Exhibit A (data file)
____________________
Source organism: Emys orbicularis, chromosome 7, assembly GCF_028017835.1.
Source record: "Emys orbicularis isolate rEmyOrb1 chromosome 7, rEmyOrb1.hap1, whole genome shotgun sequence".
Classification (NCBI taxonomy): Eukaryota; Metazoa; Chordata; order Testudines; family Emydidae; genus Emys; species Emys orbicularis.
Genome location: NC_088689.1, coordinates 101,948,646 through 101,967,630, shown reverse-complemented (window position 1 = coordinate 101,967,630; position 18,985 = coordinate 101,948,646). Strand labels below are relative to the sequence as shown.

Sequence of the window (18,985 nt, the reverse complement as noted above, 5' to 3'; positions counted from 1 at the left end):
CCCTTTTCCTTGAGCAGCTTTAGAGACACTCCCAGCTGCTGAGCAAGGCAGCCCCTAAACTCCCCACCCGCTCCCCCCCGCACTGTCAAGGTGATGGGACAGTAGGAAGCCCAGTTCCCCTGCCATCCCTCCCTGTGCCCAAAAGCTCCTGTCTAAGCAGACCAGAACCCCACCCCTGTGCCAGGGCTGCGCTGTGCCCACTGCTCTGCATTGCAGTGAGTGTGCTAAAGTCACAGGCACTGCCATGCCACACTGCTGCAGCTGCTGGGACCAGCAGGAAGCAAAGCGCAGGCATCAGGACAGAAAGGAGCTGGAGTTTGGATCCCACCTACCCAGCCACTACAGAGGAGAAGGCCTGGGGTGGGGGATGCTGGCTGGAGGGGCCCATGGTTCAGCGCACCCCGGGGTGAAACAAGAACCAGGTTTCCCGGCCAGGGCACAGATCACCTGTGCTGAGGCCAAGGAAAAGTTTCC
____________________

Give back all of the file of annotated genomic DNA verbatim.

Source organism: Emys orbicularis, chromosome 7, assembly GCF_028017835.1.
Source record: "Emys orbicularis isolate rEmyOrb1 chromosome 7, rEmyOrb1.hap1, whole genome shotgun sequence".
Classification (NCBI taxonomy): Eukaryota; Metazoa; Chordata; order Testudines; family Emydidae; genus Emys; species Emys orbicularis.
Genome location: NC_088689.1, coordinates 101,948,646 through 101,967,630, shown reverse-complemented (window position 1 = coordinate 101,967,630; position 18,985 = coordinate 101,948,646). Strand labels below are relative to the sequence as shown.

Sequence of the window (18,985 nt, the reverse complement as noted above, 5' to 3'; positions counted from 1 at the left end):
CCCTTTTCCTTGAGCAGCTTTAGAGACACTCCCAGCTGCTGAGCAAGGCAGCCCCTAAACTCCCCACCCGCTCCCCCCCGCACTGTCAAGGTGATGGGACAGTAGGAAGCCCAGTTCCCCTGCCATCCCTCCCTGTGCCCAAAAGCTCCTGTCTAAGCAGACCAGAACCCCACCCCTGTGCCAGGGCTGCGCTGTGCCCACTGCTCTGCATTGCAGTGAGTGTGCTAAAGTCACAGGCACTGCCATGCCACACTGCTGCAGCTGCTGGGACCAGCAGGAAGCAAAGCGCAGGCATCAGGACAGAAAGGAGCTGGAGTTTGGATCCCACCTACCCAGCCACTACAGAGGAGAAGGCCTGGGGTGGGGGATGCTGGCTGGAGGGGCCCATGGTTCAGCGCACCCCGGGGTGAAACAAGAACCAGGTTTCCCGGCCAGGGCACAGATCACCTGTGCTGAGGCCAAGGAAAAGTTTCC